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Silent disaster: a European perspective on threat perception from Chernobyl far field fallout.

https://arctichealth.org/en/permalink/ahliterature71476
Source
J Trauma Stress. 2002 Dec;15(6):453-9
Publication Type
Article
Date
Dec-2002
Author
Arnfinn Tønnessen
Bertil Mårdberg
Lars Weisaeth
Author Affiliation
Radiation Medicine Department, Norwegian Radiation Protection Authority/University of Oslo, Oslo, Norway. arnfinn.tonnessen@nrpa.no
Source
J Trauma Stress. 2002 Dec;15(6):453-9
Date
Dec-2002
Language
English
Publication Type
Article
Keywords
Accidents, Radiation - psychology
Adult
Attitude to Health
Dose-Response Relationship, Radiation
Environmental Exposure - analysis - prevention & control
Europe
Female
Humans
Information Dissemination
Male
Radioactive fallout - analysis
Sex Factors
Ukraine
Abstract
Surveys investigated the perceived threat of radioactive fallout and public coping following a "silent disaster" (Chernobyl) across Europe. Survey data from national representative samples in 12 European countries are compiled, 6 months and 2 years after the accident, across 12 countries. Exposure to information about the accident, and perception of the consequences of Chernobyl as a health threat, were significantly related to the level of fallout in each country. Another significant relationship was found between the level of fallout in these 12 countries and the proportion of respondents who reported having taken countermeasures. Information challenges for the authorities are highlighted.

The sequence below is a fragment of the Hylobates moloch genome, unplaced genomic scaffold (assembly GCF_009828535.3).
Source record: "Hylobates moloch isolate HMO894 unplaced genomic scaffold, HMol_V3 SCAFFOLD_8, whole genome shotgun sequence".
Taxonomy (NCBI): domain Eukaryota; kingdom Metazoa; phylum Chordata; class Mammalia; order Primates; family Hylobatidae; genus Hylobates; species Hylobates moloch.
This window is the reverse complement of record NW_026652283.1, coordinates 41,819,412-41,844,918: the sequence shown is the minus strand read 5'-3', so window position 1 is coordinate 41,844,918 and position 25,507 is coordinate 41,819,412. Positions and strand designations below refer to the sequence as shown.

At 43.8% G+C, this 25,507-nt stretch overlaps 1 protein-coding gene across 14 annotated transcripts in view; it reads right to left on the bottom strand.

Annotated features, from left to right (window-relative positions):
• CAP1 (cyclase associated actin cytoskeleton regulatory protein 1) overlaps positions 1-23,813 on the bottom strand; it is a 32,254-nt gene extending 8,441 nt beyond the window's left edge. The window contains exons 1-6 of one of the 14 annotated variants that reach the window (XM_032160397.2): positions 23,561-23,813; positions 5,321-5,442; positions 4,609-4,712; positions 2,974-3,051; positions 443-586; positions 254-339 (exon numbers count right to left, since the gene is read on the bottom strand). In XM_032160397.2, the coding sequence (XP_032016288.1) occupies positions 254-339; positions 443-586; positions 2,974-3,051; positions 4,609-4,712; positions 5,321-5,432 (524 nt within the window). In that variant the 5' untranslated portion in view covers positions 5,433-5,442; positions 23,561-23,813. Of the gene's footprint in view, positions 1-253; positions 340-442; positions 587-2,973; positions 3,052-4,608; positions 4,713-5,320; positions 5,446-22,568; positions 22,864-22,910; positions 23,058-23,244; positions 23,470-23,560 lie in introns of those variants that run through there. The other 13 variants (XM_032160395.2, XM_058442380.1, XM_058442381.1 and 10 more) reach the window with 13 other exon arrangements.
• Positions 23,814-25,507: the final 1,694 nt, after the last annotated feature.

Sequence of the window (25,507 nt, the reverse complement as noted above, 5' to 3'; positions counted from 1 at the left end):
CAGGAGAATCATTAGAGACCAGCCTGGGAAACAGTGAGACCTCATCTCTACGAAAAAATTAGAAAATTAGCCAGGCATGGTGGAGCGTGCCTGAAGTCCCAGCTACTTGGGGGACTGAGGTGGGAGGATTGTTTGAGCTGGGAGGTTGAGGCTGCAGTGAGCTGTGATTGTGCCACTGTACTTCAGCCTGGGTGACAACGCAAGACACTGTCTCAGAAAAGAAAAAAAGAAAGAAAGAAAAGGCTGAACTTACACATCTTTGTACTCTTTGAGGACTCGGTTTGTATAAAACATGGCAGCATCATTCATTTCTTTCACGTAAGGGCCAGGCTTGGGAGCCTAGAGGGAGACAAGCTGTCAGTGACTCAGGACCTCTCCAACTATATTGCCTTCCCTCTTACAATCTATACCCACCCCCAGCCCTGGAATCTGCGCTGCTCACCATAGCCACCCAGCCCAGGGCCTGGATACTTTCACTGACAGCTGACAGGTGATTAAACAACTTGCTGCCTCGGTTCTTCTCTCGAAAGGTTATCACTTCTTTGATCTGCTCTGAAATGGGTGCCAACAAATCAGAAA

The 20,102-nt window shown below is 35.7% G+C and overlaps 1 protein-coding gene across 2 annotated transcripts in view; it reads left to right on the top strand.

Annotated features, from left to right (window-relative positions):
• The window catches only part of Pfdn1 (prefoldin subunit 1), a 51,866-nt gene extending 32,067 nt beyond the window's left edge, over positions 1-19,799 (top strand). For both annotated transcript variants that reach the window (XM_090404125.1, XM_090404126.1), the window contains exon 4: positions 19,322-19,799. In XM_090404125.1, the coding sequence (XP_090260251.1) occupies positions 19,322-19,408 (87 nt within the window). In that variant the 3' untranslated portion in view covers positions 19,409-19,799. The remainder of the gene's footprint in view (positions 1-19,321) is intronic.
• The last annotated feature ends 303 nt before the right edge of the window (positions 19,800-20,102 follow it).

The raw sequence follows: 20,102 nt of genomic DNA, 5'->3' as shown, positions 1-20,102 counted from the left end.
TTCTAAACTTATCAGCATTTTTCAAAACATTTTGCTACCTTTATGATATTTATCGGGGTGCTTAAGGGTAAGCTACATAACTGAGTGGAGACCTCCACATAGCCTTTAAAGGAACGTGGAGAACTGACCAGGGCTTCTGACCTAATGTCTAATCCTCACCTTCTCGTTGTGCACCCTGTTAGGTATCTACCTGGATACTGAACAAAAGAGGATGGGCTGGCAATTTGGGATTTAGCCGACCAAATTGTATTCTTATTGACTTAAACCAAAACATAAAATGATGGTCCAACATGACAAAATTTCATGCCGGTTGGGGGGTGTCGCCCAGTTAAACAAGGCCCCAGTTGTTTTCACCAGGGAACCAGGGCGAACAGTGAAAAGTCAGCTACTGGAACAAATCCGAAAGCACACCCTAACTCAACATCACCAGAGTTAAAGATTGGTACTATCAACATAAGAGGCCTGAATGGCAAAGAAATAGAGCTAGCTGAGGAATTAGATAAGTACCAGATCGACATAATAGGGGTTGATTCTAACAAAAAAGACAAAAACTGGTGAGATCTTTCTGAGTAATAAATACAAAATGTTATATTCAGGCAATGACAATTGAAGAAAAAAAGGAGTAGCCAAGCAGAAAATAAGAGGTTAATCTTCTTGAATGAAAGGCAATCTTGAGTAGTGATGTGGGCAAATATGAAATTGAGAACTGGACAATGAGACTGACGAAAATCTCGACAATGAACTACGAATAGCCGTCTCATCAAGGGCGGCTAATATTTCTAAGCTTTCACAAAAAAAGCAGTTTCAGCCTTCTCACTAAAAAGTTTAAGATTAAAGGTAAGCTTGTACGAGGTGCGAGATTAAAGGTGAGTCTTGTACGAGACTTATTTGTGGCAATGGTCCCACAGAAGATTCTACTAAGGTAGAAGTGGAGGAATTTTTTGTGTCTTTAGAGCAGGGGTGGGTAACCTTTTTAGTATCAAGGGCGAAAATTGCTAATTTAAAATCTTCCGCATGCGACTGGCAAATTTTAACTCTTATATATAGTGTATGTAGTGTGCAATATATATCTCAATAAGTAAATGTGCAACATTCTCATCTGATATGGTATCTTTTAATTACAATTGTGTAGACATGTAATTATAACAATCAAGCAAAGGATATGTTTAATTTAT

PubMed ID
12482183 View in PubMed
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Technological disasters, crisis management and leadership stress.

https://arctichealth.org/en/permalink/ahliterature189792
Source
J Hazard Mater. 2002 Jul 1;93(1):33-45
Publication Type
Article
Date
Jul-1-2002
Author
Lars Weisaeth
Øistein Knudsen
Arnfinn Tønnessen
Author Affiliation
Division of Disaster Psychiatry, Faculty of Medicine, University of Oslo, Oslo, Norway. lars,weisath@psykiatri.uio.no
Source
J Hazard Mater. 2002 Jul 1;93(1):33-45
Date
Jul-1-2002
Language
English
Publication Type
Article
Keywords
Disaster planning
Hazardous Substances - adverse effects
Humans
Leadership
Norway
Politics
Radioactive Hazard Release
Social Conditions
Stress, Psychological
Technology
Ukraine
Abstract
This paper discusses how psychological stress disturbs decision making during technological crisis and disaster, and how to prevent this from happening. This is exemplified by scientific studies of a Norwegian large scale accident involving hazardous material, and of handling the far-off effects of the nuclear disaster at Chernobyl. The former constitutes an operative level of crisis management, whereas the latter involves crisis management at the strategic and political level. We conclude that stress had a negative effect on decision making in both cases.
PubMed ID
12062952 View in PubMed
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